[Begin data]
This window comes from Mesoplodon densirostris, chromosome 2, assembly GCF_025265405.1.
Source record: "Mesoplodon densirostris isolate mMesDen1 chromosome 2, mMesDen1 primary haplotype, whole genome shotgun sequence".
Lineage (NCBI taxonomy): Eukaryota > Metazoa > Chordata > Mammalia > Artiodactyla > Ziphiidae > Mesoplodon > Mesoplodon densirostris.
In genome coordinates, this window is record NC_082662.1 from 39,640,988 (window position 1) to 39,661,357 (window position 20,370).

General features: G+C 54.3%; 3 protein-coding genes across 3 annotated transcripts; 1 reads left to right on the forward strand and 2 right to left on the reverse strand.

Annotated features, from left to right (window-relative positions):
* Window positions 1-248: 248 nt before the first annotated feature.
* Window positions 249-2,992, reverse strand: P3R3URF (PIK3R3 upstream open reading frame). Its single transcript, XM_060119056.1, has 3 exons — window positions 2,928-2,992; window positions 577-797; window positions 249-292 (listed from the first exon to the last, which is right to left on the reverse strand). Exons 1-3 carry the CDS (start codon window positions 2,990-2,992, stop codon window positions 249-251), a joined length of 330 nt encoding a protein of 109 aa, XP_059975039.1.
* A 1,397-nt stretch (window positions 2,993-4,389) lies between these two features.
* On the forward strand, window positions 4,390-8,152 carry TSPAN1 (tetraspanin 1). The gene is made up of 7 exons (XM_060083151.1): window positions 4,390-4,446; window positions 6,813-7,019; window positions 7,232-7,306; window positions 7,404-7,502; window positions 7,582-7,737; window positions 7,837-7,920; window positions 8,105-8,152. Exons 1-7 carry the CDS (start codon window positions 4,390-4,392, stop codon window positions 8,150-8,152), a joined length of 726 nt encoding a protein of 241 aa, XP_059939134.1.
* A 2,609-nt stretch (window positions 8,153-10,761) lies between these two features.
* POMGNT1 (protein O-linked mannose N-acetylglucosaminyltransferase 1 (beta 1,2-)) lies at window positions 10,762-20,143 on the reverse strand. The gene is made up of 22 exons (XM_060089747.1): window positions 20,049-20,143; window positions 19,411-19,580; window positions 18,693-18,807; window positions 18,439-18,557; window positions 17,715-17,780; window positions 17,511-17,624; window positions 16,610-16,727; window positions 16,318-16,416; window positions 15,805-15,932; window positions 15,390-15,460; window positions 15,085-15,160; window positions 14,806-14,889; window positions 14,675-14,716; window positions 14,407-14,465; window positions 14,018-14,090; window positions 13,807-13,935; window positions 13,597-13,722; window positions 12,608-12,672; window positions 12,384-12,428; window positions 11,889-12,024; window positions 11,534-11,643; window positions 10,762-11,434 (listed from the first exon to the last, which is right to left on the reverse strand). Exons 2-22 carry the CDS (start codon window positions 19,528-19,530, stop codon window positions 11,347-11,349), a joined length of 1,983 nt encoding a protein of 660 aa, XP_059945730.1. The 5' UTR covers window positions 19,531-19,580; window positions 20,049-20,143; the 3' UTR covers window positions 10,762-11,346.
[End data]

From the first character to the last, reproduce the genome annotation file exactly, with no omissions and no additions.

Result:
This window comes from Mesoplodon densirostris, chromosome 2, assembly GCF_025265405.1.
Source record: "Mesoplodon densirostris isolate mMesDen1 chromosome 2, mMesDen1 primary haplotype, whole genome shotgun sequence".
Lineage (NCBI taxonomy): Eukaryota > Metazoa > Chordata > Mammalia > Artiodactyla > Ziphiidae > Mesoplodon > Mesoplodon densirostris.
In genome coordinates, this window is record NC_082662.1 from 39,640,988 (window position 1) to 39,661,357 (window position 20,370).

General features: G+C 54.3%; 3 protein-coding genes across 3 annotated transcripts; 1 reads left to right on the forward strand and 2 right to left on the reverse strand.

Annotated features, from left to right (window-relative positions):
* Window positions 1-248: 248 nt before the first annotated feature.
* Window positions 249-2,992, reverse strand: P3R3URF (PIK3R3 upstream open reading frame). Its single transcript, XM_060119056.1, has 3 exons — window positions 2,928-2,992; window positions 577-797; window positions 249-292 (listed from the first exon to the last, which is right to left on the reverse strand). Exons 1-3 carry the CDS (start codon window positions 2,990-2,992, stop codon window positions 249-251), a joined length of 330 nt encoding a protein of 109 aa, XP_059975039.1.
* A 1,397-nt stretch (window positions 2,993-4,389) lies between these two features.
* On the forward strand, window positions 4,390-8,152 carry TSPAN1 (tetraspanin 1). The gene is made up of 7 exons (XM_060083151.1): window positions 4,390-4,446; window positions 6,813-7,019; window positions 7,232-7,306; window positions 7,404-7,502; window positions 7,582-7,737; window positions 7,837-7,920; window positions 8,105-8,152. Exons 1-7 carry the CDS (start codon window positions 4,390-4,392, stop codon window positions 8,150-8,152), a joined length of 726 nt encoding a protein of 241 aa, XP_059939134.1.
* A 2,609-nt stretch (window positions 8,153-10,761) lies between these two features.
* POMGNT1 (protein O-linked mannose N-acetylglucosaminyltransferase 1 (beta 1,2-)) lies at window positions 10,762-20,143 on the reverse strand. The gene is made up of 22 exons (XM_060089747.1): window positions 20,049-20,143; window positions 19,411-19,580; window positions 18,693-18,807; window positions 18,439-18,557; window positions 17,715-17,780; window positions 17,511-17,624; window positions 16,610-16,727; window positions 16,318-16,416; window positions 15,805-15,932; window positions 15,390-15,460; window positions 15,085-15,160; window positions 14,806-14,889; window positions 14,675-14,716; window positions 14,407-14,465; window positions 14,018-14,090; window positions 13,807-13,935; window positions 13,597-13,722; window positions 12,608-12,672; window positions 12,384-12,428; window positions 11,889-12,024; window positions 11,534-11,643; window positions 10,762-11,434 (listed from the first exon to the last, which is right to left on the reverse strand). Exons 2-22 carry the CDS (start codon window positions 19,528-19,530, stop codon window positions 11,347-11,349), a joined length of 1,983 nt encoding a protein of 660 aa, XP_059945730.1. The 5' UTR covers window positions 19,531-19,580; window positions 20,049-20,143; the 3' UTR covers window positions 10,762-11,346.